Quote of the week:
“I am not advocating a return to vigorous sprawl. That would be wasteful, unhealthy and unsustainable. Moreover, the rising value of central locations in the eyes of both people and employers suggests that sprawl may offer a less appealing substitute to housing in the metropolitan interior than in the past, especially in the largest metros. I am suggesting that, while cities continue to fight the battle for development in dense hubs, they also question the de facto exemption granted to low-density suburban areas from the onus to produce more housing.” —Issi Romem, “America’s New Metropolitan Landscape: Pockets of Dense Construction in a Dormant Suburban Interior”
People working in rapidly appreciating markets often bemoan the fact that they didn’t purchase land for affordable housing and community amenities before it became too expensive. In Boston’s Upham’s Corner neighborhood, the city government is attempting to apply this wisdom by purchasing key parcels for community-oriented uses before development starts booming. It’s no surprise, perhaps, that this initiative is being led by John Barros, chief of economic development for Mayor, and former executive director of the Dudley Street Neighborhood Initiative, a democratic community organization in an adjacent neighborhood that deeply understands the power of having control of land. Neighborhood residents will have some say in how the parcels are used.
In politics today it seems as if time at Goldman Sachs is a prerequisite to high-placed U.S. government positions, and New York City is no exception. Deputy mayor Alicia Glen has been the focus of ire from housing groups since mayor Bill DiBlasio chose her in his first term to oversee important housing-related departments like the New York City Housing Authority and the Department of Housing Preservation and Development. This Village Voice article details why the housing deals she makes hit affordable housing numbers that DiBlasio is proud to tout, but it is who Glen makes deals with and how she makes them that angers tenant groups. For them, it is her perspective—which skews corporate and wealthy—that results in housing projects that tend to garnish favorable returns to her old friends in real estate investment, yet produce housing that on average isn’t actually affordable to most city residents. A few years ago, Glen compared resident frustration over city rezoning leading to displacement to her own sadness over her local dry cleaners’ new management. Perspective really does matter.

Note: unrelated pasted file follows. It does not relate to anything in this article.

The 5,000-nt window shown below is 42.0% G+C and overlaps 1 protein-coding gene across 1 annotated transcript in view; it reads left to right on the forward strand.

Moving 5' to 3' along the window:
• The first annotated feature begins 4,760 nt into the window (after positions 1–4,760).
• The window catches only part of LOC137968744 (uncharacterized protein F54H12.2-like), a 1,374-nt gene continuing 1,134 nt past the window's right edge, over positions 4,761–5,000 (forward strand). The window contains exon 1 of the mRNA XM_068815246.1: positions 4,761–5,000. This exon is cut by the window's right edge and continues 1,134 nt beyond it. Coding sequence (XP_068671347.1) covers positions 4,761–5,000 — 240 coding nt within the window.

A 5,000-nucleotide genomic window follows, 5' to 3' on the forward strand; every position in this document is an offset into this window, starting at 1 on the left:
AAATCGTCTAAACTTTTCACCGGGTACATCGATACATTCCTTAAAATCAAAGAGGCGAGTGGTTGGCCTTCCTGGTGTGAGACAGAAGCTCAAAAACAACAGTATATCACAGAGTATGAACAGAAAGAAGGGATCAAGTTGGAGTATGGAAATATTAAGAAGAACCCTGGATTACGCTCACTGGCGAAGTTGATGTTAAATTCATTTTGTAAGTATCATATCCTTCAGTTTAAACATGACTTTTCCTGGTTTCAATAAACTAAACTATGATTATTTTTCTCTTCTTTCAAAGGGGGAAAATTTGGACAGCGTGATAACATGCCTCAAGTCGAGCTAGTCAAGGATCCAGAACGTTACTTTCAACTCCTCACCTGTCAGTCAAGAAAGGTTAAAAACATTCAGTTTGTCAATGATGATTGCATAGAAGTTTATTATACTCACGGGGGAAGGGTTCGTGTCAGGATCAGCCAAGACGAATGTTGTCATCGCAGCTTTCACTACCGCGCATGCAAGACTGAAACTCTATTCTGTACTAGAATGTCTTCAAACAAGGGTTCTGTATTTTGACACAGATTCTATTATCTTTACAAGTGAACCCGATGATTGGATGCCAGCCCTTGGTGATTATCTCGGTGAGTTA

State and local governments hold over $450 billion in deposits nationwide (and much more in pension fund investments), and some large cities like Oakland and Philadelphia are looking to take that money into their own hands. North Dakota, which has the country’s only public bank, is being used as a model for cities interested in doing the same. Advocates believe a public bank will prioritize guiding public dollars to issues and investments—like local small business and housing—that large corporate banks may not be able to. Though not a panacea to all that ails local economies, the public bank idea is gaining steam and may hopefully encourage voters and lawmakers to think about their resources and public service mission, differently.
Public banks may be an even more attractive option, considering a recent research report out of Harvard which asserts that bank mergers and small bank acquisitions have a multiplying adverse effect on low income communities. According to report author Vitaly M. Bond, minimum required balances and fees on deposit accounts increase when banks consolidate, making it harder for households to keep their accounts. Neighborhoods in which small banks are acquired by larger banks also experience an uptick in check-cashing businesses, and finally, low-income households in areas experiencing bank consolidation have higher rates of eviction.